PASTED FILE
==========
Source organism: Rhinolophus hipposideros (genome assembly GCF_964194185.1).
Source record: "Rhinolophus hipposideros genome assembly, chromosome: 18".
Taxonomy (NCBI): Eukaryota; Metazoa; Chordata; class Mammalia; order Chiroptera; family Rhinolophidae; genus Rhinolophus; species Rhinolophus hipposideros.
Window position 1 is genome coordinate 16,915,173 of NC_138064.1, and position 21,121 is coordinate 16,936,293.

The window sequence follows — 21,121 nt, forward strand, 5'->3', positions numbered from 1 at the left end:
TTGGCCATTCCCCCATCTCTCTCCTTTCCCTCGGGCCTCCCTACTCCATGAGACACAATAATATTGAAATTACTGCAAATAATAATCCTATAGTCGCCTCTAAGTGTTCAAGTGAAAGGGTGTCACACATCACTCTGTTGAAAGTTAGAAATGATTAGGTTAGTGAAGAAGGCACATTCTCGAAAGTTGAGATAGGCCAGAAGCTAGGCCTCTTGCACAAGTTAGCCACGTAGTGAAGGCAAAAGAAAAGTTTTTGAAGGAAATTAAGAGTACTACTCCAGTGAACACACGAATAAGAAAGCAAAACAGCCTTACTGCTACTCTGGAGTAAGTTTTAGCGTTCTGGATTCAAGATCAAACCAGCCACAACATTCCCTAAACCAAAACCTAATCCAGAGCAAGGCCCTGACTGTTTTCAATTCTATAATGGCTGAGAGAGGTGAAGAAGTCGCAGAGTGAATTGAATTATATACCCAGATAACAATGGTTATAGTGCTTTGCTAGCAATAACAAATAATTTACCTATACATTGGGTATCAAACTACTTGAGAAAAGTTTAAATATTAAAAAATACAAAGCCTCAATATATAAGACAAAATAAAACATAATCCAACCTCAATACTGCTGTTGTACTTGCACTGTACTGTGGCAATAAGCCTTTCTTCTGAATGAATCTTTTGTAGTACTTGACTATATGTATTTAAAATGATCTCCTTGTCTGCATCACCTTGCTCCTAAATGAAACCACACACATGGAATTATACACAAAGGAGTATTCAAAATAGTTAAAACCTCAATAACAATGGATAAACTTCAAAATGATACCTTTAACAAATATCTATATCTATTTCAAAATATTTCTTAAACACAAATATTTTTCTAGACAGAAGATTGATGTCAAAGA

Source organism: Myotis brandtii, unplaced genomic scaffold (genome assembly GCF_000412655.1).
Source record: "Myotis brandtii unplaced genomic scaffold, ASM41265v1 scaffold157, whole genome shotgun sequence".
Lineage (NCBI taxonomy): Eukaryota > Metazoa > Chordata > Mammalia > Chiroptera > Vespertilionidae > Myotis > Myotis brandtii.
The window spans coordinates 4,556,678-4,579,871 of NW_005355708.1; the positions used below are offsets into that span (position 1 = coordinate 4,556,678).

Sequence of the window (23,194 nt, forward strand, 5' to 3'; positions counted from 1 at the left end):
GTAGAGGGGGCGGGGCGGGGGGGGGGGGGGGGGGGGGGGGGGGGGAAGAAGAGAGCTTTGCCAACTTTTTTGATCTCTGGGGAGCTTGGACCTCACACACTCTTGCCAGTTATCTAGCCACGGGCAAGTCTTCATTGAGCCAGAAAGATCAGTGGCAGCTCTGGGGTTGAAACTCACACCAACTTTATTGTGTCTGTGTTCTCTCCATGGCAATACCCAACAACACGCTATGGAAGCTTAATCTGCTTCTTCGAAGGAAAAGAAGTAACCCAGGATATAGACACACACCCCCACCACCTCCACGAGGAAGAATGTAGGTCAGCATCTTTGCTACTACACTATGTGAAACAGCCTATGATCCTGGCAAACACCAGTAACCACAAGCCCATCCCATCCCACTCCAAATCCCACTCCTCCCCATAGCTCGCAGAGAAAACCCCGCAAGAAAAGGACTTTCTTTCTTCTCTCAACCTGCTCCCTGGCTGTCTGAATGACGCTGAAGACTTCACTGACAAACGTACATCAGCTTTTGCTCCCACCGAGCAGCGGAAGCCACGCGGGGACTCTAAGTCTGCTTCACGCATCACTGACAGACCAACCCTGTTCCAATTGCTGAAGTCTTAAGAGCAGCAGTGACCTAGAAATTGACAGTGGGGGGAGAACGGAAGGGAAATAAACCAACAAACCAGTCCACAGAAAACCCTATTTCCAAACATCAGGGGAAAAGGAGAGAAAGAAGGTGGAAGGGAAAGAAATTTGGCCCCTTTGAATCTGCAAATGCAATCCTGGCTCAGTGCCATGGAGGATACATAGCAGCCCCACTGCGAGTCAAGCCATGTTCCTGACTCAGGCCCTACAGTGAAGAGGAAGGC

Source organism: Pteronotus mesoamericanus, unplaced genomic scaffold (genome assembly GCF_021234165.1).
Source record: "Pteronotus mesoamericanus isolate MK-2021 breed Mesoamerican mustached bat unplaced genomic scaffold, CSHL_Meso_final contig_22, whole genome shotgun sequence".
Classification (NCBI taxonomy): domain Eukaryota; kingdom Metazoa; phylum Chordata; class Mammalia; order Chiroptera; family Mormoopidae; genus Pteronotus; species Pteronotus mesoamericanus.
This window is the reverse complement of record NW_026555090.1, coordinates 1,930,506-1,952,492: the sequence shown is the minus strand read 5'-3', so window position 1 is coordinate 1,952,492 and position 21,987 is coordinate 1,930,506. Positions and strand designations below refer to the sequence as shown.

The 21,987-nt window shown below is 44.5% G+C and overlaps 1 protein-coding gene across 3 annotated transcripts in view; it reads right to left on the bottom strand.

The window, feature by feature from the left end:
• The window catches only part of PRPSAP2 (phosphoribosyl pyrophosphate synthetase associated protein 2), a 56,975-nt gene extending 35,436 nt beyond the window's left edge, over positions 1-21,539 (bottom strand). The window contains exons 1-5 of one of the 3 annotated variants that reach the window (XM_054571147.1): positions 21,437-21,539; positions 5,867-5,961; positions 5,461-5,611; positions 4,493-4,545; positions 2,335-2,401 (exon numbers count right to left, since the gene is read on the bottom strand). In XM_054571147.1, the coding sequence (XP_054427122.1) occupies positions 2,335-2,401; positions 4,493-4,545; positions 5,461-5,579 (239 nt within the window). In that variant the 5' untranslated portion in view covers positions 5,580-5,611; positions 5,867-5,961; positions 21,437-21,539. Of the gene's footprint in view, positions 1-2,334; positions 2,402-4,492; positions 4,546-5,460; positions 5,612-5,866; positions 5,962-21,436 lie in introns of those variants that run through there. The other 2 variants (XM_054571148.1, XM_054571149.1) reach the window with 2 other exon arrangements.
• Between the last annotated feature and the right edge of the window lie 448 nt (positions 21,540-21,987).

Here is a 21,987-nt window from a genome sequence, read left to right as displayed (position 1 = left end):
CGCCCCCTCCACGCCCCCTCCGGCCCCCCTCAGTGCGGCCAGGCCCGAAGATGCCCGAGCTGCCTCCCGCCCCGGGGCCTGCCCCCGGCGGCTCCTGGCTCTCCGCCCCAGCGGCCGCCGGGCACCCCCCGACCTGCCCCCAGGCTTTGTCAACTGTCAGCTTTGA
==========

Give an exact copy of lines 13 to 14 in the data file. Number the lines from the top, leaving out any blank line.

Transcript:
Source organism: Pteronotus mesoamericanus, unplaced genomic scaffold (genome assembly GCF_021234165.1).
Source record: "Pteronotus mesoamericanus isolate MK-2021 breed Mesoamerican mustached bat unplaced genomic scaffold, CSHL_Meso_final contig_22, whole genome shotgun sequence".